Between 4,194,200 and 4,581,200 victims fell to the ‘Final Solution of the Jewish Question’. All witnesses reported that the victims almost never resisted and followed all instructions of their murderers. Sometimes there were escape attempts even by smaller groups, but resistance only once: in the Warsaw Ghetto, where 400,000 people were crammed together and rumors about the death camps were already circulating in early 1942.
On June 5, 1942, Heydrich, the Nazis’ chief hunter of Jews, died after being wounded by Czech resistance fighters in Prague. At his state funeral in Berlin, Himmler, Eichmann, and other officials arranged for an accelerated extermination of all Jews, without regard to manpower.
In the following ten weeks, almost half a million people were then shot from the Polish ghettos by Lithuanian, Latvian and Ukrainian militiamen. On July 22, 1942, the first 5,000 people from the Warsaw ghetto were transported to the Treblinka extermination camp.
There was still hope through exemptions as laborers, but when about half of the people had been transported by August 15, the Jewish resistance groups became active.
On October 3, there were only 70,000 Jews left in the ghetto and the Gestapo did not realize that the now invariably strong men and women were able to defend themselves, since they no longer had to show any consideration for the others and there was no hope anyway.
From the Polish underground army, but mainly from the Italian troops who had returned after the Stalingrad disaster and were camped in Poland, they obtained weapons and now resisted deportations.
On April 19, 1943, the first Jewish uprising since 66 AD broke out against the Romans. Nevertheless, their resistance was only symbolic and in five weeks the ghetto was razed to the ground by 1,200 SS soldiers and foreign militia and police units.
Now, however, the extermination machinery slackened and only a great wave of murder followed with the 300,000 Jews from Hungary in the spring and summer of 1944. The shortage of manpower and also resistance in German offices, even in the SS and Gestapo, led to a rethink.
Himmler also issued an order in mid-1944: ‘I forbid with immediate effect any extermination of Jews …’.
The Reichsführer-SS probably hoped to get his head out of the noose, but many ‘subordinate offices’ nevertheless continued with the ‘Final Solution’ as before, since they were well aware that they were acting in Hitler’s sense.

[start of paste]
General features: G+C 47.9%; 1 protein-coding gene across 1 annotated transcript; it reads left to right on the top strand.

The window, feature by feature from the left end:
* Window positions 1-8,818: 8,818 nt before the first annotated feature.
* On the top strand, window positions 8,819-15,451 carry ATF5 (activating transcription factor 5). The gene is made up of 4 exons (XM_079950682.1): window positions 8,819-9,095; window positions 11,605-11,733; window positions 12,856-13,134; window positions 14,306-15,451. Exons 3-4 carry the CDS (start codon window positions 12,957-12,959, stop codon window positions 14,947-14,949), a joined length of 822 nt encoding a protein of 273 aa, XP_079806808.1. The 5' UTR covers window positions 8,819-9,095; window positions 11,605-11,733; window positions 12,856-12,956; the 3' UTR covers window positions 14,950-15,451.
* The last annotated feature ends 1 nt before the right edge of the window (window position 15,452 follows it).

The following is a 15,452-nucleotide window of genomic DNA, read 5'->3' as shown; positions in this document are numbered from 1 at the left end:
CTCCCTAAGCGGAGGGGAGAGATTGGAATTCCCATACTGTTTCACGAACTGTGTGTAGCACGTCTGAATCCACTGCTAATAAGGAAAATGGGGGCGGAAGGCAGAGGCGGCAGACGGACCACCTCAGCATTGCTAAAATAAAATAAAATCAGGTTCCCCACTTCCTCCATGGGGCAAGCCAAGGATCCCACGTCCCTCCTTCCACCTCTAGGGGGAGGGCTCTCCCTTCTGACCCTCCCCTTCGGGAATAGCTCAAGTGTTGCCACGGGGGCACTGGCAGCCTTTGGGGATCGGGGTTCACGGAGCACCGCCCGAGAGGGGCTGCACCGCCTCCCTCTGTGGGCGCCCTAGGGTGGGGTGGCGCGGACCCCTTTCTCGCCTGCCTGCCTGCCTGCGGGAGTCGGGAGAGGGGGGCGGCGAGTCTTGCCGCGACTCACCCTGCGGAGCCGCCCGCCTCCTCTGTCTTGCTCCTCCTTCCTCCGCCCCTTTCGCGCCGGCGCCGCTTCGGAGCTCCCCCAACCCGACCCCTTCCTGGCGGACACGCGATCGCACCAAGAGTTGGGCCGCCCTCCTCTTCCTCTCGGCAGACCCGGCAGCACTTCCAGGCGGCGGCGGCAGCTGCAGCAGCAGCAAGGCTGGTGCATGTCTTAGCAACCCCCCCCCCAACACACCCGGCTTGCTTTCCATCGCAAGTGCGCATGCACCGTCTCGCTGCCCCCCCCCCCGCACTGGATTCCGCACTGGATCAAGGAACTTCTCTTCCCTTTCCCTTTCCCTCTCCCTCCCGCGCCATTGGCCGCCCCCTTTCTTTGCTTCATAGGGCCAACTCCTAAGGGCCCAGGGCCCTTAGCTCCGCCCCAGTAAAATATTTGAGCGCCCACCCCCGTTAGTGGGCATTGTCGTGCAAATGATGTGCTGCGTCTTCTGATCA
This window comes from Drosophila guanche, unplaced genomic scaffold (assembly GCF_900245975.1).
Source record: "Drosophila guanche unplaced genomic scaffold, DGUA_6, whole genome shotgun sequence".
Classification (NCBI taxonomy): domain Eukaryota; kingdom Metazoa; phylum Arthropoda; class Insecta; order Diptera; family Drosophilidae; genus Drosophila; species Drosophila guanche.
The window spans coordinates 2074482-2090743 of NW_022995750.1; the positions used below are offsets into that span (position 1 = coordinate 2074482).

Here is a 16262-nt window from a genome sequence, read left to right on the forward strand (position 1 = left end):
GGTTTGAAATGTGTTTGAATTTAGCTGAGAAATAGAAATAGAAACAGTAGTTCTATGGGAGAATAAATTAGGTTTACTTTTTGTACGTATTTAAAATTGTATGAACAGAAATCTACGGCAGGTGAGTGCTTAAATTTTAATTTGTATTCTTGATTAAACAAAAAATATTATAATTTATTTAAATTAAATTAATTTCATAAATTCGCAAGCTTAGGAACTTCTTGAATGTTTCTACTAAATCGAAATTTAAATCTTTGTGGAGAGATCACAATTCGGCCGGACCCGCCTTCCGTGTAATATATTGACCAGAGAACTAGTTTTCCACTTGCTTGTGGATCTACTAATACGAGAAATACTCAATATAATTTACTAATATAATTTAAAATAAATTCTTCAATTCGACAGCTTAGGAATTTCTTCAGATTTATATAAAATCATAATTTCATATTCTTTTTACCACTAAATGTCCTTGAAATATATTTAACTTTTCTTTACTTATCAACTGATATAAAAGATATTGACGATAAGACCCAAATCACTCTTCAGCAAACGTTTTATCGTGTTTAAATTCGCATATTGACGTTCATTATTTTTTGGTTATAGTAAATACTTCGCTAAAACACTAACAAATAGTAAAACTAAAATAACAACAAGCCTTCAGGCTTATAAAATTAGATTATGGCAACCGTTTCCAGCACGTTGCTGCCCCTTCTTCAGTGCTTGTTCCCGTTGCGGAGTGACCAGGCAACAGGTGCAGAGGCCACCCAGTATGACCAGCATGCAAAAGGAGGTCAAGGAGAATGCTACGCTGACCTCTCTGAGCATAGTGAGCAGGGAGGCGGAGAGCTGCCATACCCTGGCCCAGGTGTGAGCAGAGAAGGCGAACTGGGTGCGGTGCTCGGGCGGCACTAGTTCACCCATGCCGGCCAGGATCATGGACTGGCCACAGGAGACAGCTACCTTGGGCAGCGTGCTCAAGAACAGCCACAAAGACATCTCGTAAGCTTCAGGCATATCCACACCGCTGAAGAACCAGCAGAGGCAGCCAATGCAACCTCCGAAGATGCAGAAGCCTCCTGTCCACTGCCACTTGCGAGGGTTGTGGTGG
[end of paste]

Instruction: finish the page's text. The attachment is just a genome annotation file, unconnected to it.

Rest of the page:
When the Allied troops increasingly constricted the territory under German control, the concentration camps were evacuated and the unfortunate, barely clothed and half-starved figures had to embark on long marches in the freezing cold. Tens of thousands died in the process, freezing to death, starving to death, dying of disease, or being shot along the way for ‘refusing to march’.
And the remaining camps in the interior of Germany could then no longer accommodate such an influx, so that terrible conditions arose there, of which the victorious Allied soldiers were then able to see with their own eyes.
Hitler’s role in the Holocaust
Hitler often did not care about details and the Jewish question was no exception. He also had no shortage of henchmen who did their utmost to fulfill his ‘wishes’ and SS chief Himmler and his direct subordinate, RSHA chief Heydrich, were in the forefront of this.
Therefore, no constant orders or edicts from Hitler were necessary to further the radicalization against the Jews.
Himmler himself, in a speech to SS leaders in Posen in October 1943, said in this regard:
… One principle must apply absolutely to the SS man: Honest, decent, loyal and comradely we have to be to the members of our own blood and to no one else.
I also want to mention a very difficult chapter here in front of you in all frankness. Among us it should be spoken about openly, and yet we will never talk about it in public … I mean the evacuation of the Jews, the extermination of the Jewish people. It is one of those things that are easily said.
‘The Jewish people will be exterminated,’ says every party comrade, ‘quite clearly, it’s in our program Elimination of the Jews, extermination, we’ll do it.’
And then they all arrive, the good 80 million Germans, and everyone has his decent Jew. It’s clear, the others are pigs, but this one is a swell Jew.
Of all of you who talk like that, none of you has watched, none of you has gone through it – but most of you will know what it means when 100 corpses lie together, when 500 lie there or when 1,000 lie there.
To have endured this, and to have remained – with exceptions of human weaknesses – decent, that is what has made us tough.
This is a never written and never to be written page of glory of our history …
Incidentally, this was one of his two public speeches on the murder of the Jews, and with these public confessions he was also the only top man of the regime who ever did so.
Hitler was directly responsible for all authoritative decisions, such as the call for a boycott of Jewish businesses in 1933, the Nuremberg Laws of 1935, possibly also the Reich Kristallnacht of 1938, but certainly the decree that Jews had to wear a yellow star from September 1941.
This view was shared by all of Hitler’s subordinate leaders and this also applied to the deportation of ‘Reich Jews’ from October 1941. It is practically inconceivable that the murder of Jews would also have been possible without Hitler’s orders or at least authorization.
Thus, Himmler, Heydrich and others in charge always pointed out that they were fulfilling Hitler’s ‘wishes’ or acting with his approval. Thus, in the summer of 1942, Himmler declared: ‘The occupied territories will be free of Jews. The execution of this very difficult order has been placed on my shoulder by the Führer.’
Thus, the subordinate SS leaders never doubted that the ‘Final Solution’ was carried out at ‘the Führer’s wish’, and in this they had undoubtedly hit the mark.
References and literature
Illustrierte Geschichte des Dritte Reiches (Kurt Zentner)
Fateful Choices (Ian Kershaw)
Unser Jahrhundert im Bild (Bertelsmann Lesering)
Hitlers Tischgespräche im Führerhauptquartier (Henry Picker); in English: Hitler’s Table Talk